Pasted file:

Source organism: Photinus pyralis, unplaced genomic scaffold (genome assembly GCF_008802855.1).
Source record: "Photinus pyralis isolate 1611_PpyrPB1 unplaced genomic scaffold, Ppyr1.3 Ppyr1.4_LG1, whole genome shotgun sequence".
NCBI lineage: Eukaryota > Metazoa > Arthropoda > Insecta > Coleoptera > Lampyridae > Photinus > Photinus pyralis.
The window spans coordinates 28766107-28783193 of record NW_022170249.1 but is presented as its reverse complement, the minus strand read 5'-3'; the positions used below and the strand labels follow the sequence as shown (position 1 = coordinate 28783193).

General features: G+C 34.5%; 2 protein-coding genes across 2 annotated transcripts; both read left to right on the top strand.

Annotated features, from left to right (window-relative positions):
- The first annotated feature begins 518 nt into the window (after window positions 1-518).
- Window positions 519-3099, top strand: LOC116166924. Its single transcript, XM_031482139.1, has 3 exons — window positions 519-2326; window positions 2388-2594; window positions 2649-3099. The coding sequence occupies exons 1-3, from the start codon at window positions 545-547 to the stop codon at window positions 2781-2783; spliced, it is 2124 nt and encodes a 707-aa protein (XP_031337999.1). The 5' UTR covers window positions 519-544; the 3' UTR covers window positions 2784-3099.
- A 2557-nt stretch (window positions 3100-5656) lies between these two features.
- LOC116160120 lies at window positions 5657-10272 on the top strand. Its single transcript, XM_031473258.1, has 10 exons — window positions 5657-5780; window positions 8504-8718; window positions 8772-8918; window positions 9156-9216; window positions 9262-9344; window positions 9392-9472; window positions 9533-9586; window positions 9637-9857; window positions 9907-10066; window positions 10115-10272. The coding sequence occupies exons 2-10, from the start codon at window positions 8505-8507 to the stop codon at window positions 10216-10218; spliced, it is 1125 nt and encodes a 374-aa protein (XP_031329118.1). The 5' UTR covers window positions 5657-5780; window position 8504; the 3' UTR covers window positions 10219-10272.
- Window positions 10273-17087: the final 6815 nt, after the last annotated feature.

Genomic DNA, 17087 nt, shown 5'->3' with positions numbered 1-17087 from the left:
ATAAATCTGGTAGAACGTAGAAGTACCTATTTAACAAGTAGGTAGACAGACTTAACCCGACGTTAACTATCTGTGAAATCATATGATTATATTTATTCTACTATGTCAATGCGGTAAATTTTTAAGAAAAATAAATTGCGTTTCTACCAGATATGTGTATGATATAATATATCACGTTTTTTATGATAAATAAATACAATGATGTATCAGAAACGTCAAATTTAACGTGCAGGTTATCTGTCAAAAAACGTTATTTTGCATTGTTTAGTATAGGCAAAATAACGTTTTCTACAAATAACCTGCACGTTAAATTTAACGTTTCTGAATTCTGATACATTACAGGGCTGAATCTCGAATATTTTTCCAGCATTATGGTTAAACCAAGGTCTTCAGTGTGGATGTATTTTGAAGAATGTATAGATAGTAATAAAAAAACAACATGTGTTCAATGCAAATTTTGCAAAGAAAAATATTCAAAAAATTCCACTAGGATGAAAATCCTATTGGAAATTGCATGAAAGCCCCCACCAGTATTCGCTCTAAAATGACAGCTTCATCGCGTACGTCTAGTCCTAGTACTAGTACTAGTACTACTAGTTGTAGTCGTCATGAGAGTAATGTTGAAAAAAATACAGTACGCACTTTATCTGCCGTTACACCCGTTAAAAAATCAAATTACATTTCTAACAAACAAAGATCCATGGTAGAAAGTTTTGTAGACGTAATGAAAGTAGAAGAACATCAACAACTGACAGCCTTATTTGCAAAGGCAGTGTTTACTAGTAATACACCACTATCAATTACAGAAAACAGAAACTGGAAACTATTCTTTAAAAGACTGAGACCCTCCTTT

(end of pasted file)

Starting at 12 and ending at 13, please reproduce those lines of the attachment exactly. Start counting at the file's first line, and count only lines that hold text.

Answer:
Genomic DNA, 17087 nt, shown 5'->3' with positions numbered 1-17087 from the left:
ATAAATCTGGTAGAACGTAGAAGTACCTATTTAACAAGTAGGTAGACAGACTTAACCCGACGTTAACTATCTGTGAAATCATATGATTATATTTATTCTACTATGTCAATGCGGTAAATTTTTAAGAAAAATAAATTGCGTTTCTACCAGATATGTGTATGATATAATATATCACGTTTTTTATGATAAATAAATACAATGATGTATCAGAAACGTCAAATTTAACGTGCAGGTTATCTGTCAAAAAACGTTATTTTGCATTGTTTAGTATAGGCAAAATAACGTTTTCTACAAATAACCTGCACGTTAAATTTAACGTTTCTGAATTCTGATACATTACAGGGCTGAATCTCGAATATTTTTCCAGCATTATGGTTAAACCAAGGTCTTCAGTGTGGATGTATTTTGAAGAATGTATAGATAGTAATAAAAAAACAACATGTGTTCAATGCAAATTTTGCAAAGAAAAATATTCAAAAAATTCCACTAGGATGAAAATCCTATTGGAAATTGCATGAAAGCCCCCACCAGTATTCGCTCTAAAATGACAGCTTCATCGCGTACGTCTAGTCCTAGTACTAGTACTAGTACTACTAGTTGTAGTCGTCATGAGAGTAATGTTGAAAAAAATACAGTACGCACTTTATCTGCCGTTACACCCGTTAAAAAATCAAATTACATTTCTAACAAACAAAGATCCATGGTAGAAAGTTTTGTAGACGTAATGAAAGTAGAAGAACATCAACAACTGACAGCCTTATTTGCAAAGGCAGTGTTTACTAGTAATACACCACTATCAATTACAGAAAACAGAAACTGGAAACTATTCTTTAAAAGACTGAGACCCTCCTTT